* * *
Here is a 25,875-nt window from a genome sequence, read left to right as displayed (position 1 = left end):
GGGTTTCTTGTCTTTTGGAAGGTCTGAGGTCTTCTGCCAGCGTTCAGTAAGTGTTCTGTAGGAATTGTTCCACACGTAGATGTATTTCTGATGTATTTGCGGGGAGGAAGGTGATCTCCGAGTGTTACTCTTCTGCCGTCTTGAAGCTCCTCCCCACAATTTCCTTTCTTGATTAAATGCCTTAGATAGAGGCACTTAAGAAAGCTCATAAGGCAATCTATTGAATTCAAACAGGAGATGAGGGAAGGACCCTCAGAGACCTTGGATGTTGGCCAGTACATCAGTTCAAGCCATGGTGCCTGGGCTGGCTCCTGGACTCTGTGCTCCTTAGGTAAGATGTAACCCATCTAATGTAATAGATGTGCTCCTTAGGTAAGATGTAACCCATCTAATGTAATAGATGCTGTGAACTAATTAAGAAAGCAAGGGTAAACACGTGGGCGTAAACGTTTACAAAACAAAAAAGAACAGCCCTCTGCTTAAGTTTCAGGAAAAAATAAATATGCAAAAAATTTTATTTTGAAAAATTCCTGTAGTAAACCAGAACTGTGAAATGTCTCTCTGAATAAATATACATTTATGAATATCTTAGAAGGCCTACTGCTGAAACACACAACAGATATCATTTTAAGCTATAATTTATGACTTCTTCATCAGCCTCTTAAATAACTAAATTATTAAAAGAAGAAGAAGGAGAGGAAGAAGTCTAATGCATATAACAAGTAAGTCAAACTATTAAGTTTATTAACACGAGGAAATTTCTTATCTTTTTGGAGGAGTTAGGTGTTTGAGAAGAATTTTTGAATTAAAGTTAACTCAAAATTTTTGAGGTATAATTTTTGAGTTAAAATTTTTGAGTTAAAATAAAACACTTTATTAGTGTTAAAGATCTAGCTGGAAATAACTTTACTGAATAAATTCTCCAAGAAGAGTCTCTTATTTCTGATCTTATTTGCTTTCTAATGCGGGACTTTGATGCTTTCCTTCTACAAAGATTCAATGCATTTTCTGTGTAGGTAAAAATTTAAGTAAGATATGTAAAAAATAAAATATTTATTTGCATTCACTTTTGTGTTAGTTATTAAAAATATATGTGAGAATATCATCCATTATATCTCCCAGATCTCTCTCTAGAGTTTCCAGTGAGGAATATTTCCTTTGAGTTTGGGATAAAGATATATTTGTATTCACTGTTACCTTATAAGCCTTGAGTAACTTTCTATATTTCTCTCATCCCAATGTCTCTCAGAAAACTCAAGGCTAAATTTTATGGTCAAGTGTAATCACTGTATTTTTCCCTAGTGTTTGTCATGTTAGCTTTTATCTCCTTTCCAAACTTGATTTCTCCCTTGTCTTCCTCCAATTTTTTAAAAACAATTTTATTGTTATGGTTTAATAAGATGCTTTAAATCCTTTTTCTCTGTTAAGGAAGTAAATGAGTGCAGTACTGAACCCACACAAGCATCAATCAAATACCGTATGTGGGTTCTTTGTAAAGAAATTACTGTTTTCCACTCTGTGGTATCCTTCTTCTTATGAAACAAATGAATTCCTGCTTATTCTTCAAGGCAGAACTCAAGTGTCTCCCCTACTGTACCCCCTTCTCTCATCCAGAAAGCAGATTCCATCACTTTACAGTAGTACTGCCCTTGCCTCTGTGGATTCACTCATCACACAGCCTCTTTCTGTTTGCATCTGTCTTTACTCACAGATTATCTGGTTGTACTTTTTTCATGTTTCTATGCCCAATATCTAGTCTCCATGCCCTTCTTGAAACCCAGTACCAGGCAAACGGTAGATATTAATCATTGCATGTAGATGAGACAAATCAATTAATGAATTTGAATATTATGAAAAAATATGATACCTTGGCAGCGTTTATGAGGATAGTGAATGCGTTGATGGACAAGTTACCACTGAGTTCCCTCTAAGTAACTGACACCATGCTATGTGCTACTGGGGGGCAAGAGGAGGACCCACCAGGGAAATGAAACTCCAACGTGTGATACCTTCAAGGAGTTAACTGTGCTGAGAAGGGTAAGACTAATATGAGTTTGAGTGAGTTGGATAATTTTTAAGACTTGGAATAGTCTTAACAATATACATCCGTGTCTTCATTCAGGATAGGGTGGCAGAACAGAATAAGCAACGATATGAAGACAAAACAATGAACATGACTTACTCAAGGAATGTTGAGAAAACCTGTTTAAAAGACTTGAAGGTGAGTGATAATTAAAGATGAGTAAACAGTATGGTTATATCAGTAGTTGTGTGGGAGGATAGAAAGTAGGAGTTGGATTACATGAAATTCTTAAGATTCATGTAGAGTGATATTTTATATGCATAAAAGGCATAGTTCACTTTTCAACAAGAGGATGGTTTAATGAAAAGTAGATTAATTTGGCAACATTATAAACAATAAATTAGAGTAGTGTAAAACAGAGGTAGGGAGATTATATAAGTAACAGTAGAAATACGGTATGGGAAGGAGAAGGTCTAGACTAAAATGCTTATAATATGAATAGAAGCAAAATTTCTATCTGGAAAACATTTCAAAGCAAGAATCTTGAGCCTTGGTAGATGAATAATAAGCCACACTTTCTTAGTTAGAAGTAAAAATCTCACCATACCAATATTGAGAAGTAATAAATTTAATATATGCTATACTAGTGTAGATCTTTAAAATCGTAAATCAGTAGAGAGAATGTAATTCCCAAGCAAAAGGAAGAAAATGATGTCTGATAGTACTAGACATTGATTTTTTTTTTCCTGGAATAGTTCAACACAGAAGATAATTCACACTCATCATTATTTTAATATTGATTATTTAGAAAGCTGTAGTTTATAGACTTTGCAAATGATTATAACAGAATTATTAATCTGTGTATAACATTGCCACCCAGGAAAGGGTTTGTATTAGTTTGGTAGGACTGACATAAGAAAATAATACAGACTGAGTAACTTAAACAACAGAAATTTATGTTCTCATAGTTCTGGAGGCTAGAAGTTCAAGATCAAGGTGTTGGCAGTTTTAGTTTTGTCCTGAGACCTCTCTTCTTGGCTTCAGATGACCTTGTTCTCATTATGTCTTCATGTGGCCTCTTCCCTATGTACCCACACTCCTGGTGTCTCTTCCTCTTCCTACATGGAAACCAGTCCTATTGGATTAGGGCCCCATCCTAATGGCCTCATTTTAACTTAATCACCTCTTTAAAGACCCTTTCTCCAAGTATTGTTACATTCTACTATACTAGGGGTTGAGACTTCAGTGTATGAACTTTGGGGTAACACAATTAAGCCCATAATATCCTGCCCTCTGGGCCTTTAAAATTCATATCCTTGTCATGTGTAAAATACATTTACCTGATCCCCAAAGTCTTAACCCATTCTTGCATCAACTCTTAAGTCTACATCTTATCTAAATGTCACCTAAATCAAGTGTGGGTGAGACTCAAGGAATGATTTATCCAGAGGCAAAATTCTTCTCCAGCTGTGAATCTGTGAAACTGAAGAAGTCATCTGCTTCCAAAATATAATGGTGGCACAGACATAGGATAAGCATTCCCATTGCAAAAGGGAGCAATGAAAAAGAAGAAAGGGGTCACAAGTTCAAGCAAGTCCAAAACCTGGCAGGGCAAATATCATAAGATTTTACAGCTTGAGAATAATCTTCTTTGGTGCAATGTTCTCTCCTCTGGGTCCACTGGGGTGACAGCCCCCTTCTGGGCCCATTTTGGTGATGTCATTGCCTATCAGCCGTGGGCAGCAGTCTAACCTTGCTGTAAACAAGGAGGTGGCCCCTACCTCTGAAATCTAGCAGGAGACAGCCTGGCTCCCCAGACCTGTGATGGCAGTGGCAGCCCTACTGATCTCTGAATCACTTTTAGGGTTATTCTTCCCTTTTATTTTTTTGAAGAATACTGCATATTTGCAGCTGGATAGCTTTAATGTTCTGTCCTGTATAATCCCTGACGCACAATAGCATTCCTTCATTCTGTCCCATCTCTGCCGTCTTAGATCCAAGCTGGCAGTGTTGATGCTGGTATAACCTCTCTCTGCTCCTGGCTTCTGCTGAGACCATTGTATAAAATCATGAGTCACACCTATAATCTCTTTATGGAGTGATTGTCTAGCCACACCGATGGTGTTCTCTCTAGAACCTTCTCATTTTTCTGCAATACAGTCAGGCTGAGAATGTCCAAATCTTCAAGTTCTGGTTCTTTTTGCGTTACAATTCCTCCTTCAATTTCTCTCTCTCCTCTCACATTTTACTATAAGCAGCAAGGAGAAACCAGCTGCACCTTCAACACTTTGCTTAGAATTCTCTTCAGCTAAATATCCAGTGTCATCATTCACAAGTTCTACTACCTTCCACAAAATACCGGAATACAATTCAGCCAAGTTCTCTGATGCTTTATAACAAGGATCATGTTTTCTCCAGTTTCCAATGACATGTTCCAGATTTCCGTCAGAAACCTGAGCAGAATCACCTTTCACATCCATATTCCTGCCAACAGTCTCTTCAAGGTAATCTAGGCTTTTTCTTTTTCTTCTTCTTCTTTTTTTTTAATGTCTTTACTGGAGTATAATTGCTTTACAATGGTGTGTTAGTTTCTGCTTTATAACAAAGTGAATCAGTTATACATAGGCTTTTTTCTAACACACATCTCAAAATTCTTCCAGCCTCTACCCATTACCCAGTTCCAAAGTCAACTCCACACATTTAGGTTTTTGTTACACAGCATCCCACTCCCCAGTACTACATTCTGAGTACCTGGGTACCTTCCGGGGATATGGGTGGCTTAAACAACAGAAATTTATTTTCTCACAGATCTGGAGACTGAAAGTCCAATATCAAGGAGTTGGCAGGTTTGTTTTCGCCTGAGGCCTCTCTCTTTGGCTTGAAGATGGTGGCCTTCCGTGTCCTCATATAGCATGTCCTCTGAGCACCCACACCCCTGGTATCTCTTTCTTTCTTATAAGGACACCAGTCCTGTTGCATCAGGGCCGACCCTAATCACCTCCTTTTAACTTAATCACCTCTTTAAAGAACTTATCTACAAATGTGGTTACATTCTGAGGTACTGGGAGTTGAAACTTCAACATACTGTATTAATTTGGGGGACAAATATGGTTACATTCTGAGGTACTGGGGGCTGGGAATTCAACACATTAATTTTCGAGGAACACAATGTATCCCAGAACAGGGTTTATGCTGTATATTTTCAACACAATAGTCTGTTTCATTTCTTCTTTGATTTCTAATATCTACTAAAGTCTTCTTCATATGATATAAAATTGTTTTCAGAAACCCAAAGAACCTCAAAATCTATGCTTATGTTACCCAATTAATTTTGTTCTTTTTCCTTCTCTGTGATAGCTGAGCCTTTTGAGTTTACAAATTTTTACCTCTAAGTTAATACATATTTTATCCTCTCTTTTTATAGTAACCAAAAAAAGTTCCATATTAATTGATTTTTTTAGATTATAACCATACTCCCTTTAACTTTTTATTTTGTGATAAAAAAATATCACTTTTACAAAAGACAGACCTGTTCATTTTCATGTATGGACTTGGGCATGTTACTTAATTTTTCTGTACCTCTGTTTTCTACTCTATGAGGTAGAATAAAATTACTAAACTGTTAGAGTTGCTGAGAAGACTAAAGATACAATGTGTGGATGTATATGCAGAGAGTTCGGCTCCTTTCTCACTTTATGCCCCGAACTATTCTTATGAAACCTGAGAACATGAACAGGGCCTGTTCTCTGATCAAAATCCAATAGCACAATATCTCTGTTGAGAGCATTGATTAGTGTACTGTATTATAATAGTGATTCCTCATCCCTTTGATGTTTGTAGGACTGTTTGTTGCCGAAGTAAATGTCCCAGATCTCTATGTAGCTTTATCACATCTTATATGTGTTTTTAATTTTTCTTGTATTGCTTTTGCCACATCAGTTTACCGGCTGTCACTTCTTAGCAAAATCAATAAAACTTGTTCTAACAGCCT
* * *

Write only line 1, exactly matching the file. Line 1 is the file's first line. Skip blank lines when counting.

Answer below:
Here is a 25,875-nt window from a genome sequence, read left to right as displayed (position 1 = left end):